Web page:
Next, when it comes to the culture of death, one of its major tools and its toolkit is birth control. One sense or another, one way or another. And what you see right now that’s most revealing in moral and worldview terms is how the very same people who are pushing for access to the abortion pill available at your local pharmacy, even as we talked just days ago about the fact that Walgreens and CVS now both say they’re going to carry Mifepristone and make it available at least in the states where it would be legal, you also have the news that it is expected that within a matter of days, a birth control pill will be available for sale without a prescription.

In this case, now you’re talking about not only the fact that it’s legally available by prescription, this pill which is known as O Pill, is now going to be made available without the necessity of a doctor’s visit, without even the necessity of a prescription. Dana Singiser said–and by the way she’s co-founder of the Contraceptive Access Initiative–she said, “This is a historic breakthrough. Without a prescription, this becomes a game changer for people who can’t afford to go to doctor’s visits or hourly workers who need to take time off to schedule appointments.”

Now, there are a lot of issues here and Christians need to think them through. They’re complicated at times, and we’ve talked about them extensively on The Briefing. But what I want to come back to is the fact that the moral revolution would be impossible without these pills. A sexual revolution would’ve been impossible without removing the overarching issue of pregnancy. Where you had sex and reproduction inextricably linked, the chemical ability to interrupt that became a matter of what was declared to be moral liberation for the good of humanity. But now we’re talking about the secular culture basically celebrating a pill as rescue. Because the worst thing to be avoided is a baby. So even as we began with abortion, we end up with O pill, and we recognize that in worldview terms, these things are very much tied together.

Part IV

The Last of the Political Giants of the 1980s: The Death of Brian Mulroney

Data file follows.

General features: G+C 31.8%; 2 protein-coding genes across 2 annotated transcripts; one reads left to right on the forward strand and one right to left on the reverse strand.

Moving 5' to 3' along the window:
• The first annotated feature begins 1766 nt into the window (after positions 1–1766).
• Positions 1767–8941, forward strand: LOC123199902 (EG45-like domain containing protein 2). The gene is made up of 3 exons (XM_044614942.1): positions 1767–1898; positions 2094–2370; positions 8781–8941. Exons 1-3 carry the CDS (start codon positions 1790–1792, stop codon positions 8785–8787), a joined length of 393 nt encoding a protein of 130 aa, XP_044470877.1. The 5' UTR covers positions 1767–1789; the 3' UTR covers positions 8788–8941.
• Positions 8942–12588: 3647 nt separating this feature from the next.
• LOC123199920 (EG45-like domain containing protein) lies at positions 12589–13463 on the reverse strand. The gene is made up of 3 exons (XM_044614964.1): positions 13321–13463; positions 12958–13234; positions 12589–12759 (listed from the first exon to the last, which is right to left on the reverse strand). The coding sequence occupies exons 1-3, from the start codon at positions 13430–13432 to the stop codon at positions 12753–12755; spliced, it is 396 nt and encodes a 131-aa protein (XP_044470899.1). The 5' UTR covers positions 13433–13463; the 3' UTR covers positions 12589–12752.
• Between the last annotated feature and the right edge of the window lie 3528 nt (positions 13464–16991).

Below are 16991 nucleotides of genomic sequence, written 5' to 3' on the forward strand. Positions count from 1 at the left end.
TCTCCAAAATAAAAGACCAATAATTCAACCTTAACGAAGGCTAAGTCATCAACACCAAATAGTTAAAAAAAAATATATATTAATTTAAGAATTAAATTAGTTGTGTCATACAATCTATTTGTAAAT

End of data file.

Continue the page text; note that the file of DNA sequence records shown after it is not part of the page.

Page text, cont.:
Finally, for today, the passage of time is often reflected in obituaries. And a full half page obituary in the New York Times reminds us this week of the death of Brian Mulroney, the former Prime Minister of Canada. Now, what makes this really important is to recognize that during the 1980s, there were political giants who walked the earth. And in particular, during that period, there was a troika of Western leaders who stood steadfastly together in a way that, frankly, we haven’t seen in Western unity since. Those three leaders were Ronald Reagan, President of the United States, Margaret Thatcher, the Prime Minister of Great Britain, and Brian Mulroney, the Prime Minister of Canada. Right now, you’re looking at an odd political unity between the liberalism of President Joe Biden and Prime Minister Justin Trudeau. But you’re not looking at a United International front, even on the liberal side, anything like the conservative troika that was represented by Mulroney and Reagan and Thatcher.

Now, remember that the times of the 1980s represented some of the hottest period of what was called the Cold War. And you saw the great worldview collision between freedom in the West and tyranny under the Soviet Union and its allies. And what made Mulroney and Reagan and Thatcher not only unified but of particular historic importance, is that they stood together for the cause of freedom and over against Soviet tyranny. It was, by the way, not by accident, the English-speaking nations. So, you’re looking primarily at Britain and Canada and the United States standing together on these issues.

And there was a deep personal friendship between Reagan and Mulroney and Thatcher. And it’s just important to recognize that political leadership is not just individuals who hold office and hold power. It is also human beings and the relationships among and between those human beings turn out to be historically important as well. You look back at the end of the 20th century and you look at the end of communism, and you simply have to invoke the names of Thatcher and Reagan along with Pope John Paul II, and you add to this the name of Brian Mulroney.

Now, by the way, he did not end as considered a political success story in Canada. He ended with something of a thud. But another reminder that in a fallen world, some leaders ride a stride history for a time only to be standing a stride history no more. But they leave their mark. And the Christian worldview underlines the fact that human beings play an important role in the flow of history, a role for which we are accountable. But a role in which we also see moments of genuine historical greatness, and looking backwards, strategic historical importance. The death of Brian Mulroney at age 84 means the death of the last of those political giants who walked the earth back during the 1980s. It ought at least to have our notice.

Thanks for listening to The Briefing. 

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I’m speaking to you before a live audience in San Jose, California. And I’ll meet you again tomorrow for The Briefing.

R. Albert Mohler, Jr.